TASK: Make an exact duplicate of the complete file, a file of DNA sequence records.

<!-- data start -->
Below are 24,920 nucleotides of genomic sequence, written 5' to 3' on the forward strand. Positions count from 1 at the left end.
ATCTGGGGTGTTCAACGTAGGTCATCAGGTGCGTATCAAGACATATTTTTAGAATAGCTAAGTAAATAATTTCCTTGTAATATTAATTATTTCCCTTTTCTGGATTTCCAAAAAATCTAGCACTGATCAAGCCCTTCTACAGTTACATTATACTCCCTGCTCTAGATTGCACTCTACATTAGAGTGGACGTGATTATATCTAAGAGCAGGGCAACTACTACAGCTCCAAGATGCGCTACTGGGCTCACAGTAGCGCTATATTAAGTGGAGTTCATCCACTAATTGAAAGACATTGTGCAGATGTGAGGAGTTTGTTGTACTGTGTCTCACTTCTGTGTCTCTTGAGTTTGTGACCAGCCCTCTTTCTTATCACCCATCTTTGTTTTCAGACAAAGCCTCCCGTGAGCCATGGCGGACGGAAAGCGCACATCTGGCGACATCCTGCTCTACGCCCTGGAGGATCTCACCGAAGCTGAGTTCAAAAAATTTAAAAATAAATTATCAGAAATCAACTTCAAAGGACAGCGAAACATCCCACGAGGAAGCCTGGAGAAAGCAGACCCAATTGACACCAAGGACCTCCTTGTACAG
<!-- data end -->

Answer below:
Below are 24,920 nucleotides of genomic sequence, written 5' to 3' on the forward strand. Positions count from 1 at the left end.
ATCTGGGGTGTTCAACGTAGGTCATCAGGTGCGTATCAAGACATATTTTTAGAATAGCTAAGTAAATAATTTCCTTGTAATATTAATTATTTCCCTTTTCTGGATTTCCAAAAAATCTAGCACTGATCAAGCCCTTCTACAGTTACATTATACTCCCTGCTCTAGATTGCACTCTACATTAGAGTGGACGTGATTATATCTAAGAGCAGGGCAACTACTACAGCTCCAAGATGCGCTACTGGGCTCACAGTAGCGCTATATTAAGTGGAGTTCATCCACTAATTGAAAGACATTGTGCAGATGTGAGGAGTTTGTTGTACTGTGTCTCACTTCTGTGTCTCTTGAGTTTGTGACCAGCCCTCTTTCTTATCACCCATCTTTGTTTTCAGACAAAGCCTCCCGTGAGCCATGGCGGACGGAAAGCGCACATCTGGCGACATCCTGCTCTACGCCCTGGAGGATCTCACCGAAGCTGAGTTCAAAAAATTTAAAAATAAATTATCAGAAATCAACTTCAAAGGACAGCGAAACATCCCACGAGGAAGCCTGGAGAAAGCAGACCCAATTGACACCAAGGACCTCCTTGTACAG